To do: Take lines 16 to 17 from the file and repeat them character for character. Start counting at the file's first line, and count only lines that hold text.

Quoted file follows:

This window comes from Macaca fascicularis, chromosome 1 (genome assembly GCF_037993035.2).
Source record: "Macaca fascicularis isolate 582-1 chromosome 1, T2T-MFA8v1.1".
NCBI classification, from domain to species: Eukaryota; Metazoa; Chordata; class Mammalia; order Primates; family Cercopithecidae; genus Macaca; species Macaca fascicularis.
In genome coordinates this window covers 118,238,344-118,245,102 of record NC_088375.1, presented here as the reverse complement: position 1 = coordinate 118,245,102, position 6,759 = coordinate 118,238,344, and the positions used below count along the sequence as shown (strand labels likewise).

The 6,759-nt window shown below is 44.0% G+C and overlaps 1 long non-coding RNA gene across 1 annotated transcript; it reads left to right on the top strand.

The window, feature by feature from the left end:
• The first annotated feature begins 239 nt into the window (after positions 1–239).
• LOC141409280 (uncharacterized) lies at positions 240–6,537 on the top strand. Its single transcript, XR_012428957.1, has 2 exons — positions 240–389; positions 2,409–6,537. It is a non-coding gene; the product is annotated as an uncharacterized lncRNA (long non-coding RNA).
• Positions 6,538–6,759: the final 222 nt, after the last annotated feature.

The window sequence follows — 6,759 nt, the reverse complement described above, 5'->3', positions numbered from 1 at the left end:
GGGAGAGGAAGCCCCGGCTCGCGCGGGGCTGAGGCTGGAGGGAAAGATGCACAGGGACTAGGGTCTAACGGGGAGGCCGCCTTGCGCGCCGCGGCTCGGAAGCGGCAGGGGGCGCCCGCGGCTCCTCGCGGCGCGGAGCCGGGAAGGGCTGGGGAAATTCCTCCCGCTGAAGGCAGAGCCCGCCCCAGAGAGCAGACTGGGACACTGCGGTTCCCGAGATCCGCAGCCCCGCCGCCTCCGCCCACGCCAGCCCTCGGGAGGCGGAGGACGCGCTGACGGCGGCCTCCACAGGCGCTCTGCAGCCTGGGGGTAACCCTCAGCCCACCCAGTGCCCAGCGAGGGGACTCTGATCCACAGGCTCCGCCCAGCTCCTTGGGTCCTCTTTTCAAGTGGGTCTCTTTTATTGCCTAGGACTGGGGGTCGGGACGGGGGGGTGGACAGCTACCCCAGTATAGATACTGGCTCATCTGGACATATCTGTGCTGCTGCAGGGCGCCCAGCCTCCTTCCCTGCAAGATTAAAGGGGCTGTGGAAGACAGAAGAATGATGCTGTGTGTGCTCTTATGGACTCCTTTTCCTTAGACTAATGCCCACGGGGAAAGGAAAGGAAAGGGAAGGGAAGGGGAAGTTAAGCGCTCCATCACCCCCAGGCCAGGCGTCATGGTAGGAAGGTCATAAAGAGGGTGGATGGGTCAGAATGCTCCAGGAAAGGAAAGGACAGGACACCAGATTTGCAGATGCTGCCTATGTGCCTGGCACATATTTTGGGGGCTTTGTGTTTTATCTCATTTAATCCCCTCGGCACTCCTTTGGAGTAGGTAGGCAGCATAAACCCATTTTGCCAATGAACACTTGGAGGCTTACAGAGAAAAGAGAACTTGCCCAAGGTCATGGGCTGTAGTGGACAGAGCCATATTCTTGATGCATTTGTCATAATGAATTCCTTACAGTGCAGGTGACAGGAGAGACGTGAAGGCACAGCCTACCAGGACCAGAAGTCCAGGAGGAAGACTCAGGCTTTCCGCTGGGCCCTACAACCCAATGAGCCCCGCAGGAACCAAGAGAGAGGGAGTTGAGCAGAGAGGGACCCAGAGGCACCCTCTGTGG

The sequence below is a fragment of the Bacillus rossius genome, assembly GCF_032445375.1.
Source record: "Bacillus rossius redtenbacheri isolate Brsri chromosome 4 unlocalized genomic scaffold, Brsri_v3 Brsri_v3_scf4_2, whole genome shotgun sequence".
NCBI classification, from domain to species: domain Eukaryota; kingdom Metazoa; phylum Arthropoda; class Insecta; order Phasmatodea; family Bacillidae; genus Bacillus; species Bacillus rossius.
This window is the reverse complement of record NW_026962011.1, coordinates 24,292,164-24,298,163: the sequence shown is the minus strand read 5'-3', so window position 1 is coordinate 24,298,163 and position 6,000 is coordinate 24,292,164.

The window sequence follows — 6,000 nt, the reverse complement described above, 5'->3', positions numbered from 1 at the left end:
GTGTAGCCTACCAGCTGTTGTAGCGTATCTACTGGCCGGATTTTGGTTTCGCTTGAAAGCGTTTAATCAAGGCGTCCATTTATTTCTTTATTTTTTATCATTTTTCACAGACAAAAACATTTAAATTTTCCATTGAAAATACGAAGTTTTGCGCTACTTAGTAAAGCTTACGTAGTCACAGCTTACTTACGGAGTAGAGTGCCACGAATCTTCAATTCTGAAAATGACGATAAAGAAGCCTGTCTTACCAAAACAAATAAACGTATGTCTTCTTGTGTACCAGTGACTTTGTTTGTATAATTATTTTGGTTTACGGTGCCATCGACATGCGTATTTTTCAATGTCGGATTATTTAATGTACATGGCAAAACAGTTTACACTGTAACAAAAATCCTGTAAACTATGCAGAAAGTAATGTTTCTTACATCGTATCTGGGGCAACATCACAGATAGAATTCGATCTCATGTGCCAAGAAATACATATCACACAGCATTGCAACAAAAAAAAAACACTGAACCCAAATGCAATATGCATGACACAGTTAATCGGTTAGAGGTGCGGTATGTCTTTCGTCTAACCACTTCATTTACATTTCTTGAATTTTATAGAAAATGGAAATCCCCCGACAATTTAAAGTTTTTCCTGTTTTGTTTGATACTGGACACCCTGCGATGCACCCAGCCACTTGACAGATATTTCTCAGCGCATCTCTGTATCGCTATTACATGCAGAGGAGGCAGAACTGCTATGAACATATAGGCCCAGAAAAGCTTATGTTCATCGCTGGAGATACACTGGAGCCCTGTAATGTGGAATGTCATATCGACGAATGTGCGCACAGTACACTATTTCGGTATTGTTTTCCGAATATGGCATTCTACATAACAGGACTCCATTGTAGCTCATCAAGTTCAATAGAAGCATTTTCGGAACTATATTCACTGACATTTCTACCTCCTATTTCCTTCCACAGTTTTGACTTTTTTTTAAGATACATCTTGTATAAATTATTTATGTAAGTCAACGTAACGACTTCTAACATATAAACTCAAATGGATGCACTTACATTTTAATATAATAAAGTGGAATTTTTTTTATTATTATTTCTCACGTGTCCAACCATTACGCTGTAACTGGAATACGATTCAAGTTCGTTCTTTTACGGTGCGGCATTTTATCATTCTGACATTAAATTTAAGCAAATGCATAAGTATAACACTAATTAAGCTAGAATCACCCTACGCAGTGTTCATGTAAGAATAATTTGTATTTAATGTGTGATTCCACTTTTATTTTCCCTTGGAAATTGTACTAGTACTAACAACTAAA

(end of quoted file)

The window sequence follows — 6,000 nt, the reverse complement described above, 5'->3', positions numbered from 1 at the left end:
GTGTAGCCTACCAGCTGTTGTAGCGTATCTACTGGCCGGATTTTGGTTTCGCTTGAAAGCGTTTAATCAAGGCGTCCATTTATTTCTTTATTTTTTATCATTTTTCACAGACAAAAACATTTAAATTTTCCATTGAAAATACGAAGTTTTGCGCTACTTAGTAAAGCTTACGTAGTCACAGCTTACTTACGGAGTAGAGTGCCACGAATCTTCAATTCTGAAAATGACGATAAAGAAGCCTGTCTTACCAAAACAAATAAACGTATGTCTTCTTGTGTACCAGTGACTTTGTTTGTATAATTATTTTGGTTTACGGTGCCATCGACATGCGTATTTTTCAATGTCGGATTATTTAATGTACATGGCAAAACAGTTTACACTGTAACAAAAATCCTGTAAACTATGCAGAAAGTAATGTTTCTTACATCGTATCTGGGGCAACATCACAGATAGAATTCGATCTCATGTGCCAAGAAATACATATCACACAGCATTGCAACAAAAAAAAAACACTGAACCCAAATGCAATATGCATGACACAGTTAATCGGTTAGAGGTGCGGTATGTCTTTCGTCTAACCACTTCATTTACATTTCTTGAATTTTATAGAAAATGGAAATCCCCCGACAATTTAAAGTTTTTCCTGTTTTGTTTGATACTGGACACCCTGCGATGCACCCAGCCACTTGACAGATATTTCTCAGCGCATCTCTGTATCGCTATTACATGCAGAGGAGGCAGAACTGCTATGAACATATAGGCCCAGAAAAGCTTATGTTCATCGCTGGAGATACACTGGAGCCCTGTAATGTGGAATGTCATATCGACGAATGTGCGCACAGTACACTATTTCGGTATTGTTTTCCGAATATGGCATTCTACATAACAGGACTCCATTGTAGCTCATCAAGTTCAATAGAAGCATTTTCGGAACTATATTCACTGACATTTCTACCTCCTATTTCCTTCCACAGTTTTGACTTTTTTTTAAGATACATCTTGTATAAATTATTTATGTAAGTCAACGTAACGACTTCTAACATATAAACTCAAATGGATGCACTTACATTTTAATATAATAAAGTGGAATTTTTTTTATTATTATTTCTCACGTGTCCAACCATTACGCTGTAACTGGAATACGATTCAAGTTCGTTCTTTTACGGTGCGGCATTTTATCATTCTGACATTAAATTTAAGCAAATGCATAAGTATAACACTAATTAAGCTAGAATCACCCTACGCAGTGTTCATGTAAGAATAATTTGTATTTAATGTGTGATTCCACTTTTATTTTCCCTTGGAAATTGTACTAGTACTAACAACTAAA